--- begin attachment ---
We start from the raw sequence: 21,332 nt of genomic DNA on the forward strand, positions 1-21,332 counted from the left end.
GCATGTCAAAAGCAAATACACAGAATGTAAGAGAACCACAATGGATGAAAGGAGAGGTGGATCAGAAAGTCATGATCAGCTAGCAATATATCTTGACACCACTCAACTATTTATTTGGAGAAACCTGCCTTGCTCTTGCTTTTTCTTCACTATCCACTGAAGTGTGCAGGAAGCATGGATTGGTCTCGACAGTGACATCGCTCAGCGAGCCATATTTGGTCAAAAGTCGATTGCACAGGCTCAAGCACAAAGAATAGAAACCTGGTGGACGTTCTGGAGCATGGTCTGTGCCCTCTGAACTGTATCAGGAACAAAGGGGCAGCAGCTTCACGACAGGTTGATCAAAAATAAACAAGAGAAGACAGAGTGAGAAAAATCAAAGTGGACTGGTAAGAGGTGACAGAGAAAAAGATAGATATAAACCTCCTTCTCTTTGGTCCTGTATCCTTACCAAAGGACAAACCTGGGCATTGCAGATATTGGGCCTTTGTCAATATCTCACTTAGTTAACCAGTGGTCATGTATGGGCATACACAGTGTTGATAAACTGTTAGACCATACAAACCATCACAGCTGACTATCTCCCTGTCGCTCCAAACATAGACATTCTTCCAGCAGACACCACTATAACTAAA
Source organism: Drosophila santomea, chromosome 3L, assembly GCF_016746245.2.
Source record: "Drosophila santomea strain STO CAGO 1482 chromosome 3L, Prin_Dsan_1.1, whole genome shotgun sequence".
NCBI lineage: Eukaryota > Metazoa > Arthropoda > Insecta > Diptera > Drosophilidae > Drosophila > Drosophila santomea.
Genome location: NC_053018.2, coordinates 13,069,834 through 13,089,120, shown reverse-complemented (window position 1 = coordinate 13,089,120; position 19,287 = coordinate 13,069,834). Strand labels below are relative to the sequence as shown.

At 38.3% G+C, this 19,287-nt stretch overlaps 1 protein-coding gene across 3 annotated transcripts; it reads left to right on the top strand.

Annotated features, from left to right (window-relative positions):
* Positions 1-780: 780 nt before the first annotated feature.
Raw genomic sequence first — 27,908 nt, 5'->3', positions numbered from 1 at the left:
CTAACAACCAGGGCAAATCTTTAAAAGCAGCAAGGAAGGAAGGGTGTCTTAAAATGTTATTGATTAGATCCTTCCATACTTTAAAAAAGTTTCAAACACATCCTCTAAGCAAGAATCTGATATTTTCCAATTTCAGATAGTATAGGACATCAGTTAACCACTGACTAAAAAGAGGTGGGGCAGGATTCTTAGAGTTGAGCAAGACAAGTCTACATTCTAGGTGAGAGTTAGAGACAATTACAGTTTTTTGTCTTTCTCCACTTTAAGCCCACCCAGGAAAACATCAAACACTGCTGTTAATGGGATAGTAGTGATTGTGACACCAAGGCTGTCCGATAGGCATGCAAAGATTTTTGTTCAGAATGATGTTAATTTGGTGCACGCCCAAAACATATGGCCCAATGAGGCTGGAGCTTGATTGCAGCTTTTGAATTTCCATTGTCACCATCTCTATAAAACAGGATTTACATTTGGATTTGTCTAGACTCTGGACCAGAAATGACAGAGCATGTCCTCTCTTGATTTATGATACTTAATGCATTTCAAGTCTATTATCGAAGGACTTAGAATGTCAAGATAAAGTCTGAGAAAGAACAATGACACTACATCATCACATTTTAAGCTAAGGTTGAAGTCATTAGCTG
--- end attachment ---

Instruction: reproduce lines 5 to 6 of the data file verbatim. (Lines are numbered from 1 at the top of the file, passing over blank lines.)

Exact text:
NCBI lineage: Eukaryota > Metazoa > Arthropoda > Insecta > Diptera > Drosophilidae > Drosophila > Drosophila santomea.
Genome location: NC_053018.2, coordinates 13,069,834 through 13,089,120, shown reverse-complemented (window position 1 = coordinate 13,089,120; position 19,287 = coordinate 13,069,834). Strand labels below are relative to the sequence as shown.